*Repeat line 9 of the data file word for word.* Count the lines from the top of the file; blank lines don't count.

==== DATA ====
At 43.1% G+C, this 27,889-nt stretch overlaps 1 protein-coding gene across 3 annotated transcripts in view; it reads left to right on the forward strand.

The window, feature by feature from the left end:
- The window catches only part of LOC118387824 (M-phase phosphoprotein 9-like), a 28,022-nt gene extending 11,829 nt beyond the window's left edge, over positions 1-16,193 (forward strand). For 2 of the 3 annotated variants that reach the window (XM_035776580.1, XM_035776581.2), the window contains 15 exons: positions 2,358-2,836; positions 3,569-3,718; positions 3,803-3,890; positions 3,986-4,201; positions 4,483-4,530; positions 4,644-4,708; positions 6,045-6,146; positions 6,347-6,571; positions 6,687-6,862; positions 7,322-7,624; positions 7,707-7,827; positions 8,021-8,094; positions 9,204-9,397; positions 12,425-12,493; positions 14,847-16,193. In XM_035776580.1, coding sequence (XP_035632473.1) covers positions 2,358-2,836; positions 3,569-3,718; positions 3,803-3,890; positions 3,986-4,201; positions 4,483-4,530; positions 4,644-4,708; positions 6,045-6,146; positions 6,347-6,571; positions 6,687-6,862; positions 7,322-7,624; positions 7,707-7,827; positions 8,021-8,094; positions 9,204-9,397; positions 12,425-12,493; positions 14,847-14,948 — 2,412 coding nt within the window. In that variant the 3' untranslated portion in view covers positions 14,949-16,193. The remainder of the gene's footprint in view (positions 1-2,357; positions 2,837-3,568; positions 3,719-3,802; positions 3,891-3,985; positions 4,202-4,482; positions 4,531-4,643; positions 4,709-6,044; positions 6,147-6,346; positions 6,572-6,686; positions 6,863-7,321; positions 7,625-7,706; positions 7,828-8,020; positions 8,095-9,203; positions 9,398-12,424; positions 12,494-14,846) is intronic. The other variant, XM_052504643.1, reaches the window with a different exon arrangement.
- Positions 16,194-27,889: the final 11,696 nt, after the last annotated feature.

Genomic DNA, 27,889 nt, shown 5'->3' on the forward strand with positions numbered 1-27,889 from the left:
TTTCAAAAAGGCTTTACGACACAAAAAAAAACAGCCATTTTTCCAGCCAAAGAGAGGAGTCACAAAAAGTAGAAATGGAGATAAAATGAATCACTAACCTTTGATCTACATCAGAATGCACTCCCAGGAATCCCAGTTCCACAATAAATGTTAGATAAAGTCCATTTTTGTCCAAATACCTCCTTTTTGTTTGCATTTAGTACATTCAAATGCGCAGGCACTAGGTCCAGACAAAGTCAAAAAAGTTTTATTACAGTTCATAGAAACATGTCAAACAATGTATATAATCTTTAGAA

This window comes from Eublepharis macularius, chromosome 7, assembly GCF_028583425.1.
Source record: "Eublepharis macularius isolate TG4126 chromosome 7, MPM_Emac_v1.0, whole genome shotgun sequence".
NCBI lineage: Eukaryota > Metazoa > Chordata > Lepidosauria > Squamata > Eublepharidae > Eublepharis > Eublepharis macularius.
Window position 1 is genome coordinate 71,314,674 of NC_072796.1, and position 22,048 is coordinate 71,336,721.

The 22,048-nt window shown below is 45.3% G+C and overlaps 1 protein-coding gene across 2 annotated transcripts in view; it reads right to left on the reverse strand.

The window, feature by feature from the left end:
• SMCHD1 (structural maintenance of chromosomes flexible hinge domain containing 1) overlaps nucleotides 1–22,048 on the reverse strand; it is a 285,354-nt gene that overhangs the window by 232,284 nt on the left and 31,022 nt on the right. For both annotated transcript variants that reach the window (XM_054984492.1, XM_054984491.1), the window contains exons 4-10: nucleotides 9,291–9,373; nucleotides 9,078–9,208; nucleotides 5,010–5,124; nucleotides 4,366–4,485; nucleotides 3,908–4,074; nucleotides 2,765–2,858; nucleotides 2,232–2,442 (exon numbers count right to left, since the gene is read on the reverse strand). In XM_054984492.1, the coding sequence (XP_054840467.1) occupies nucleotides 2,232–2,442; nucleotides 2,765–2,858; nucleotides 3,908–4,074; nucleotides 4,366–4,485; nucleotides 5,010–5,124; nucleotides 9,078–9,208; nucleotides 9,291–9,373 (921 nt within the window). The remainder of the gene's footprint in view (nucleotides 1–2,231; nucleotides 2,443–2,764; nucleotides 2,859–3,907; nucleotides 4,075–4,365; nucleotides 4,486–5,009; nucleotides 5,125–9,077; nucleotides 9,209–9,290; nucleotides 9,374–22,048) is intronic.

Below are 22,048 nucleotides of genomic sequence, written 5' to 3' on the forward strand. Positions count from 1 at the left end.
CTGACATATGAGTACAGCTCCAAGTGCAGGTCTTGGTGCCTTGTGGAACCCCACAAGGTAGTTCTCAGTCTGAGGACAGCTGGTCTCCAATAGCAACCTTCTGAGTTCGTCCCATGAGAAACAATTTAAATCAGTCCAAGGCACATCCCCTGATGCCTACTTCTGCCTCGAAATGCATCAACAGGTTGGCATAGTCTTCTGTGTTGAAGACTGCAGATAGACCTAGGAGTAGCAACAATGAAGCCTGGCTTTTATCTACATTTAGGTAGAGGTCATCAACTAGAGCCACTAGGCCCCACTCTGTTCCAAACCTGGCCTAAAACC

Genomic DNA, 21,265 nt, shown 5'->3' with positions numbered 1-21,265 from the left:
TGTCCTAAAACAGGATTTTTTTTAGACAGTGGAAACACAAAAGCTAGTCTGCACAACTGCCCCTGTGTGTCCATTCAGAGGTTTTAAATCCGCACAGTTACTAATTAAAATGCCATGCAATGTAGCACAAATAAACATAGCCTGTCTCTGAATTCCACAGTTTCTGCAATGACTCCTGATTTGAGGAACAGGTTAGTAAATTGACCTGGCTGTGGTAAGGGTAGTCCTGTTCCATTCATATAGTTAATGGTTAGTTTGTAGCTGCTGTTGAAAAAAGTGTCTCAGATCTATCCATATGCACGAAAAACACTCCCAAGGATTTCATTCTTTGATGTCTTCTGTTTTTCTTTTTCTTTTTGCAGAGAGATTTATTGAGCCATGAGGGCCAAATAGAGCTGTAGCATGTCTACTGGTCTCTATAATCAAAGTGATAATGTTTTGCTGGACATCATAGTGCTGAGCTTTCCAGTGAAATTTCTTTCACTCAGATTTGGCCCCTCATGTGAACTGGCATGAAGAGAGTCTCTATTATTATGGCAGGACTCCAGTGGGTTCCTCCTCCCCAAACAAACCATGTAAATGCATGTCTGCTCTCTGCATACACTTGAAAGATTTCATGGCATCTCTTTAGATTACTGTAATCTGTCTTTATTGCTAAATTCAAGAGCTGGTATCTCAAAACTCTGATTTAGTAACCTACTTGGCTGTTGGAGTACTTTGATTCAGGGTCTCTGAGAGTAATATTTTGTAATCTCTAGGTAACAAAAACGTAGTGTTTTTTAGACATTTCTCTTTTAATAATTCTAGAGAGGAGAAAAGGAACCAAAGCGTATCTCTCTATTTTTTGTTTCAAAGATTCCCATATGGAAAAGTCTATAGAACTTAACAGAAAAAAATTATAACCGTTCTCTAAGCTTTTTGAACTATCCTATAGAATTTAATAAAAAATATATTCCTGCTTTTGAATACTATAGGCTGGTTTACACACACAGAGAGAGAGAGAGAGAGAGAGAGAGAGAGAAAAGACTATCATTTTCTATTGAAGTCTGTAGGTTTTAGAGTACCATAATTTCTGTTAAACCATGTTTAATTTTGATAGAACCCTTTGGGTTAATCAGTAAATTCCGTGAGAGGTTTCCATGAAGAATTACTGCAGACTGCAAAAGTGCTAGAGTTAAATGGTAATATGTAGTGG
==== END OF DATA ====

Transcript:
NCBI lineage: Eukaryota > Metazoa > Chordata > Lepidosauria > Squamata > Eublepharidae > Eublepharis > Eublepharis macularius.